Sierra Leone, as well as many other West African countries, are known for lapas. This is an African fabric meant to be worn as a wrap while dancing, but also commonly worn anytime. Lapas come in an array of patterns and colors, and its waxed fabric does not fade. Besides the bold use of color, I did not observe any common themes in the lapas; the prints ranged from ostriches to balloons. Many Sierra Leonean women make their own clothing, most often being tie-dyed cloth called garas. Sierra Leone is also known for yappas. At birth, a brightly colored cloth called a yappa is placed on a baby’s back. It appears that bright patterns and colors have always been an important aspect of their culture. However, its interpretation is evolving with the influence of Western culture. Fashion designers in Sierra Leone have incorporated their culture into contemporary silhouettes.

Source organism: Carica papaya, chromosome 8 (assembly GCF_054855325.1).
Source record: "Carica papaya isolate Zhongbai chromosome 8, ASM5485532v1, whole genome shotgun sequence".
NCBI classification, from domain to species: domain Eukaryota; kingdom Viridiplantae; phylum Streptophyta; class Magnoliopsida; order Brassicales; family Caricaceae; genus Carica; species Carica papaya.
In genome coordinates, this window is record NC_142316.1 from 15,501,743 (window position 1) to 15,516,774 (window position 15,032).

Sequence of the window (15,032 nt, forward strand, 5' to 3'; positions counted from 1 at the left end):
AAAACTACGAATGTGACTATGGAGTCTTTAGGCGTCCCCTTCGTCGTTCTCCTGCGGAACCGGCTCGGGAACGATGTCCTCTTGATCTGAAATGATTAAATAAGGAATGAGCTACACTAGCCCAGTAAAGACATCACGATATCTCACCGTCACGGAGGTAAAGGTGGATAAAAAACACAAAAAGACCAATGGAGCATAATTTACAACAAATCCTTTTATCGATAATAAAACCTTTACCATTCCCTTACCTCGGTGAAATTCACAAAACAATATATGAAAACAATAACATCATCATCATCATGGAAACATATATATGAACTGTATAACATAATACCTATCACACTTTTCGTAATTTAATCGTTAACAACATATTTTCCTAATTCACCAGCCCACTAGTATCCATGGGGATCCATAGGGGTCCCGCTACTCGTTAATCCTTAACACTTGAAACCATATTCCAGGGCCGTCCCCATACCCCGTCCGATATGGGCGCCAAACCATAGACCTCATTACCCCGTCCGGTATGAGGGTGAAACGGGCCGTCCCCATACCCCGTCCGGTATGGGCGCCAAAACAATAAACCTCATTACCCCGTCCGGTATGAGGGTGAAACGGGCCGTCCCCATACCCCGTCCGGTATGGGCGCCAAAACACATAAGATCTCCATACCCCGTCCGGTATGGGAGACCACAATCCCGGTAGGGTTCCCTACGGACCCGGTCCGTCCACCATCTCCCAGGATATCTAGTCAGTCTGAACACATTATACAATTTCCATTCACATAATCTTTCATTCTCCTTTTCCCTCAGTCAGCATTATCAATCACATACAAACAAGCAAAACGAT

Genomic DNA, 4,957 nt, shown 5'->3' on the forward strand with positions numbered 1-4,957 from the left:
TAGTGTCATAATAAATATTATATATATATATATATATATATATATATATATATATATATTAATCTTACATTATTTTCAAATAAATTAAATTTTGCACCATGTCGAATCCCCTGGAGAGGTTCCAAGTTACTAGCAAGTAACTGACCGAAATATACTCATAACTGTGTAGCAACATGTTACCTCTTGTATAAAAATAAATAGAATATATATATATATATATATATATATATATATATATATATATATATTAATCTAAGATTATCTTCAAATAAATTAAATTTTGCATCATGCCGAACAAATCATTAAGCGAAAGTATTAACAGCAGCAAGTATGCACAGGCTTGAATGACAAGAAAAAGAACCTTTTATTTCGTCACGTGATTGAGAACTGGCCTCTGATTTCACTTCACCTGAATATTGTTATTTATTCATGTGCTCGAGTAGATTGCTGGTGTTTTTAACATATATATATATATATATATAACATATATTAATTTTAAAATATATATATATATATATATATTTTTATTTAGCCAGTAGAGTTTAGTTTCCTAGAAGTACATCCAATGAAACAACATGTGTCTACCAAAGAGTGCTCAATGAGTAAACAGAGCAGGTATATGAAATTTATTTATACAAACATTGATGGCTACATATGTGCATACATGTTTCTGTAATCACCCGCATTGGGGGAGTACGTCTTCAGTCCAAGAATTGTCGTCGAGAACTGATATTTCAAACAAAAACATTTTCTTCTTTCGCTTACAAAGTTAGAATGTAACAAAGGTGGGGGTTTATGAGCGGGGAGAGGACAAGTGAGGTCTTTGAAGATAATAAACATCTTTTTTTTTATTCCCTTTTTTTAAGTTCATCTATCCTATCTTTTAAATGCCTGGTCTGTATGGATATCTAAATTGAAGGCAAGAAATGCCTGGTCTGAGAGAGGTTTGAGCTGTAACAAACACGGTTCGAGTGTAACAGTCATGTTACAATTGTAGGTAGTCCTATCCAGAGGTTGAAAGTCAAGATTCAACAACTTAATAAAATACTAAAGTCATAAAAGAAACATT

Country Cloth changing lives in Sierra Leone
Country Cloth is known as the local clothing or textile of Sierra Leone. In Salone country cloth is as culturally significant and dear as the Kente is to Ghanaians. The process of creating this unique textile is 100% local. The cotton is first planted in a large farm. After that, it is harvested and then it is spun into thread. Once the thread is made it is then woven into strips which are later bought and sewn together to make a cloth.
One of the young women involved in the weaving process of the country cloth is Massah Konneh who is a native from Kailahun District. Konneh weaves strips of country cloth for a living and says she uses the money she makes from weaving to send her children to school, feed them and take care of herself.